For forty years between 1932 and 1972, the U.S. Public Health Service (PHS) conducted an experiment on 399 black men in the late stages of syphilis. These men, for the most part illiterate sharecroppers from one of the poorest counties in Alabama, were never told what disease they were suffering from or of its seriousness.
The data for the experiment was to be collected from autopsies of the men, and they were thus deliberately left to degenerate under the ravages of tertiary syphilis—which can include tumors, heart disease, paralysis, blindness, insanity, and death.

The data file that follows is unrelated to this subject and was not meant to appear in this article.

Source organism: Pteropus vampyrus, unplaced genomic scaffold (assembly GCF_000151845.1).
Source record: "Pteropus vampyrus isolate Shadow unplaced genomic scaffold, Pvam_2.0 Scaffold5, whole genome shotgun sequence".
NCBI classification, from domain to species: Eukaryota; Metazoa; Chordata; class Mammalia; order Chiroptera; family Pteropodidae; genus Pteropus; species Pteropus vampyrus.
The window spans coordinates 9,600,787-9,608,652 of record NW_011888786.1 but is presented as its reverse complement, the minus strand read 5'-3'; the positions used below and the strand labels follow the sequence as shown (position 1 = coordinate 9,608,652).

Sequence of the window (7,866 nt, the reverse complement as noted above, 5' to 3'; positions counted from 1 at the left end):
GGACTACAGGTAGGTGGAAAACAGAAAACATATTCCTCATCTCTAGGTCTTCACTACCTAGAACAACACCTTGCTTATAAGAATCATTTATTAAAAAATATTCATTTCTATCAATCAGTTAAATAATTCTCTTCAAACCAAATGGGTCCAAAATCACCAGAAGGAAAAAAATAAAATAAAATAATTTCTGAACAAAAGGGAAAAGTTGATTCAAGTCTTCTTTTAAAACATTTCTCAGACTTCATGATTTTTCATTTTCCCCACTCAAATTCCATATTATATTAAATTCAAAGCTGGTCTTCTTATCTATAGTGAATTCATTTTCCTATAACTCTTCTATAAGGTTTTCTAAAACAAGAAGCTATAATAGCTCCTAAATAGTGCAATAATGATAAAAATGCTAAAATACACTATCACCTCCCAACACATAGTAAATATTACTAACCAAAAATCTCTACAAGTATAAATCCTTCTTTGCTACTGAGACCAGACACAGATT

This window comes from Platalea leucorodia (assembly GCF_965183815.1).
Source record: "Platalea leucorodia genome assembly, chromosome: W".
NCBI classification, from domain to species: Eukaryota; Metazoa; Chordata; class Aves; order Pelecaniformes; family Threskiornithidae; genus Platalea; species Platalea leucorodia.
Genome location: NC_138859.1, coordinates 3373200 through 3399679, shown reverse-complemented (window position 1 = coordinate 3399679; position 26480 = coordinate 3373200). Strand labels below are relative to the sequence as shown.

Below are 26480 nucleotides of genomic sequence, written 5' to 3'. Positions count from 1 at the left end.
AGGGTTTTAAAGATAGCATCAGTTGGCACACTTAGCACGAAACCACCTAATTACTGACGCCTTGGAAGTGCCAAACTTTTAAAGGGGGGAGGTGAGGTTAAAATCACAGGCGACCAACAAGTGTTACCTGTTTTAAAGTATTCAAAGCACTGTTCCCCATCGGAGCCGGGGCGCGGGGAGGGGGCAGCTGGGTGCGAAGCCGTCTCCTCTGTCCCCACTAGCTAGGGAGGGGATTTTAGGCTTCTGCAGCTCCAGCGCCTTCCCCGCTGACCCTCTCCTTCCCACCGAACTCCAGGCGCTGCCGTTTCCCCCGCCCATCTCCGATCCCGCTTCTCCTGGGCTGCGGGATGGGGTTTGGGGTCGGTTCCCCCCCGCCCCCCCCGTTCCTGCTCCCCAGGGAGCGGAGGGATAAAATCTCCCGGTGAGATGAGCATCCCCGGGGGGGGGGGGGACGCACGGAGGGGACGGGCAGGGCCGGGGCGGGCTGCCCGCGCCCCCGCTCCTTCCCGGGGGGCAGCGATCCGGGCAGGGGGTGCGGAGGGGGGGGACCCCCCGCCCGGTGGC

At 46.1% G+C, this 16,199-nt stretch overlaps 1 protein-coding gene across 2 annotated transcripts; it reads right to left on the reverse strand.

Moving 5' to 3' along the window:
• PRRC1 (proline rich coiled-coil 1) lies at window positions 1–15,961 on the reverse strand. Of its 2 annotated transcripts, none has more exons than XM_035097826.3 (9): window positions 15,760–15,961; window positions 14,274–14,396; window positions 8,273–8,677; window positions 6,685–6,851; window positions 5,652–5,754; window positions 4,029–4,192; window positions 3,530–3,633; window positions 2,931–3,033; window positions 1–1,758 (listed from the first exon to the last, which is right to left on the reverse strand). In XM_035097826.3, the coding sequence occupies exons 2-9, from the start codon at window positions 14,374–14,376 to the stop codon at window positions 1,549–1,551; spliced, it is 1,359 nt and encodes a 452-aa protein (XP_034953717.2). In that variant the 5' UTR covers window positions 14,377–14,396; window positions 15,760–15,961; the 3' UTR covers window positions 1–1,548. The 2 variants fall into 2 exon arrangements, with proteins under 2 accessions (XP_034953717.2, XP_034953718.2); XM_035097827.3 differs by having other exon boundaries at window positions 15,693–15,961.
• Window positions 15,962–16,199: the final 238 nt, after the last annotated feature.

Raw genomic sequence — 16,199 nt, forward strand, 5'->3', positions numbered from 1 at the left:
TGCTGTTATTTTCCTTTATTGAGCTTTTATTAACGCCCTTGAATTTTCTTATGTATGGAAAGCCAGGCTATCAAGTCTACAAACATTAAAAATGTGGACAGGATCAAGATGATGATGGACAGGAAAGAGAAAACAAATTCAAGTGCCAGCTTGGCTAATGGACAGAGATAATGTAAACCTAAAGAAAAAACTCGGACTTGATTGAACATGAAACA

The PHS did not accept the media’s comparison of Tuskegee with the appalling experiments performed by Nazi doctors on their Jewish victims during World War II. Yet in addition to the medical and racist parallels, the PHS offered the same morally bankrupt defense offered at the Nuremberg trials: they claimed they were just carrying out orders, mere cogs in the wheel of the PHS bureaucracy, exempt from personal responsibility.